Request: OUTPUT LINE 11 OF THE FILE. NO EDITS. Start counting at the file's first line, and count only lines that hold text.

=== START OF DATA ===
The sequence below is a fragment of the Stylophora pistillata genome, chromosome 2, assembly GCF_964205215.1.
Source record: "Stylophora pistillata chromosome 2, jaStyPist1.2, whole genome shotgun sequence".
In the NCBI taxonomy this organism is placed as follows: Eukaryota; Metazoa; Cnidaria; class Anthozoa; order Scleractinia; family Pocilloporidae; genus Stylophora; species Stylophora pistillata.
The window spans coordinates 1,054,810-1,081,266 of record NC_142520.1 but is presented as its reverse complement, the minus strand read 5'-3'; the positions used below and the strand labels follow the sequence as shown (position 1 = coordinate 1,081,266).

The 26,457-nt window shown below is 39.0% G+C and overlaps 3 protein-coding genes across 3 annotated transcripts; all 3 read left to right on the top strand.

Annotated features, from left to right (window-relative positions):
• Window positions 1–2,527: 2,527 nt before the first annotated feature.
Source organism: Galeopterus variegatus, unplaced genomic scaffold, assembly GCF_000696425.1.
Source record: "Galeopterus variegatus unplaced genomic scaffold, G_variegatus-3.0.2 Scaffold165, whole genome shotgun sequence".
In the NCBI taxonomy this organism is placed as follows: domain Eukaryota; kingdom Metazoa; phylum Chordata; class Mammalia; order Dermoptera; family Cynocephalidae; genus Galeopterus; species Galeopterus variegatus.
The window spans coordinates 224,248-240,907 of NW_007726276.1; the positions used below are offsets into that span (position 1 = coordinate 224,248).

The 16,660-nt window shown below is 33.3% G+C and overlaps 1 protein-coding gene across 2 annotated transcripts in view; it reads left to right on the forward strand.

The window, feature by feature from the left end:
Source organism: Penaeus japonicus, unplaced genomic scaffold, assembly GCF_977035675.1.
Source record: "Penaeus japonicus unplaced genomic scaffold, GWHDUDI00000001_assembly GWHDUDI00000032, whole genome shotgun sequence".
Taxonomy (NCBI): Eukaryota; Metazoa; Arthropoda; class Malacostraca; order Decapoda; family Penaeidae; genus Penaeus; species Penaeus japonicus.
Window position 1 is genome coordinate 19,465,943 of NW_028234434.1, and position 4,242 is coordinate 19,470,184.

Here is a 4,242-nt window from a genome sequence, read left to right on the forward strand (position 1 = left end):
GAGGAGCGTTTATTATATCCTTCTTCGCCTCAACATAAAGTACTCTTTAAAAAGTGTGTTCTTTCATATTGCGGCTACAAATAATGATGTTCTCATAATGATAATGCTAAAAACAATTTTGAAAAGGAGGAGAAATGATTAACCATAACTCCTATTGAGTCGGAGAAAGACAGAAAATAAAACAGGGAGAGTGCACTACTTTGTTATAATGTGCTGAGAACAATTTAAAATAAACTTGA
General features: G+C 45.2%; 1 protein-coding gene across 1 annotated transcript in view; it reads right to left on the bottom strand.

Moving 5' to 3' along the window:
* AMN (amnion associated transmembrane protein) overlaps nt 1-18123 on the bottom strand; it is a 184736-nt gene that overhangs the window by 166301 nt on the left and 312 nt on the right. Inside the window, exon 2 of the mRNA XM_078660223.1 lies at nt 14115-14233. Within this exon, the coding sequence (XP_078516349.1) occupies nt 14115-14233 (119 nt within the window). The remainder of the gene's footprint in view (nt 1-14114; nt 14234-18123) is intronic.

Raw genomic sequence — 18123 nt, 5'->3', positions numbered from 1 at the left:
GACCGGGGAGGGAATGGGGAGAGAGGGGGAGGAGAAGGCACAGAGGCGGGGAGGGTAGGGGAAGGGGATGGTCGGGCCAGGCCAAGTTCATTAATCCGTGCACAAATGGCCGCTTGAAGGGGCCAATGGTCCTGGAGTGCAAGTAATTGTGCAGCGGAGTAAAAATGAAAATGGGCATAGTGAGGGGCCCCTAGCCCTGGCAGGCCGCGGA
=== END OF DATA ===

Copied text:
The window spans coordinates 224,248-240,907 of NW_007726276.1; the positions used below are offsets into that span (position 1 = coordinate 224,248).